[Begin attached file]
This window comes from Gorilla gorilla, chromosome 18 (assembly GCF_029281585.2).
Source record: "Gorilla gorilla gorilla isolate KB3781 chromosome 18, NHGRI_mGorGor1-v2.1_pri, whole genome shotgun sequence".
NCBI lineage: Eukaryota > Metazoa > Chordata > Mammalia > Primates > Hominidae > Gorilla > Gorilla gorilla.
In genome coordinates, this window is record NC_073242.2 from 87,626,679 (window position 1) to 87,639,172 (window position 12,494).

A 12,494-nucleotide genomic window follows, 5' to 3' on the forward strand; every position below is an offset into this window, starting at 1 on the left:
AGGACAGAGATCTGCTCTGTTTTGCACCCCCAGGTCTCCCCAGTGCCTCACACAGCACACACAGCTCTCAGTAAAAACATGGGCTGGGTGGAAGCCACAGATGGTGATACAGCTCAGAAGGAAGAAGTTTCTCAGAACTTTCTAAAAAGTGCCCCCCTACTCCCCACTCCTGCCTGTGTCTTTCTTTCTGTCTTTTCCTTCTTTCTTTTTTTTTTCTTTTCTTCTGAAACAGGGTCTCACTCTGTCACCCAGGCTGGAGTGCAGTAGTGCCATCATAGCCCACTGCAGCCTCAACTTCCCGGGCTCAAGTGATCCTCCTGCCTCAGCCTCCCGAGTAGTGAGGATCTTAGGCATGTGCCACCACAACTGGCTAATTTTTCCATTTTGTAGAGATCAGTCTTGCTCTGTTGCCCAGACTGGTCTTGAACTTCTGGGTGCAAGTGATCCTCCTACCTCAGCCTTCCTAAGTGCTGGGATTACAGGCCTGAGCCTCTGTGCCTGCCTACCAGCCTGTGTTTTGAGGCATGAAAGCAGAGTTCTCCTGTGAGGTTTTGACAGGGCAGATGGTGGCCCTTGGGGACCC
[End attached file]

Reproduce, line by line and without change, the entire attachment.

This window comes from Gorilla gorilla, chromosome 18 (assembly GCF_029281585.2).
Source record: "Gorilla gorilla gorilla isolate KB3781 chromosome 18, NHGRI_mGorGor1-v2.1_pri, whole genome shotgun sequence".
NCBI lineage: Eukaryota > Metazoa > Chordata > Mammalia > Primates > Hominidae > Gorilla > Gorilla gorilla.
In genome coordinates, this window is record NC_073242.2 from 87,626,679 (window position 1) to 87,639,172 (window position 12,494).

A 12,494-nucleotide genomic window follows, 5' to 3' on the forward strand; every position below is an offset into this window, starting at 1 on the left:
AGGACAGAGATCTGCTCTGTTTTGCACCCCCAGGTCTCCCCAGTGCCTCACACAGCACACACAGCTCTCAGTAAAAACATGGGCTGGGTGGAAGCCACAGATGGTGATACAGCTCAGAAGGAAGAAGTTTCTCAGAACTTTCTAAAAAGTGCCCCCCTACTCCCCACTCCTGCCTGTGTCTTTCTTTCTGTCTTTTCCTTCTTTCTTTTTTTTTTCTTTTCTTCTGAAACAGGGTCTCACTCTGTCACCCAGGCTGGAGTGCAGTAGTGCCATCATAGCCCACTGCAGCCTCAACTTCCCGGGCTCAAGTGATCCTCCTGCCTCAGCCTCCCGAGTAGTGAGGATCTTAGGCATGTGCCACCACAACTGGCTAATTTTTCCATTTTGTAGAGATCAGTCTTGCTCTGTTGCCCAGACTGGTCTTGAACTTCTGGGTGCAAGTGATCCTCCTACCTCAGCCTTCCTAAGTGCTGGGATTACAGGCCTGAGCCTCTGTGCCTGCCTACCAGCCTGTGTTTTGAGGCATGAAAGCAGAGTTCTCCTGTGAGGTTTTGACAGGGCAGATGGTGGCCCTTGGGGACCC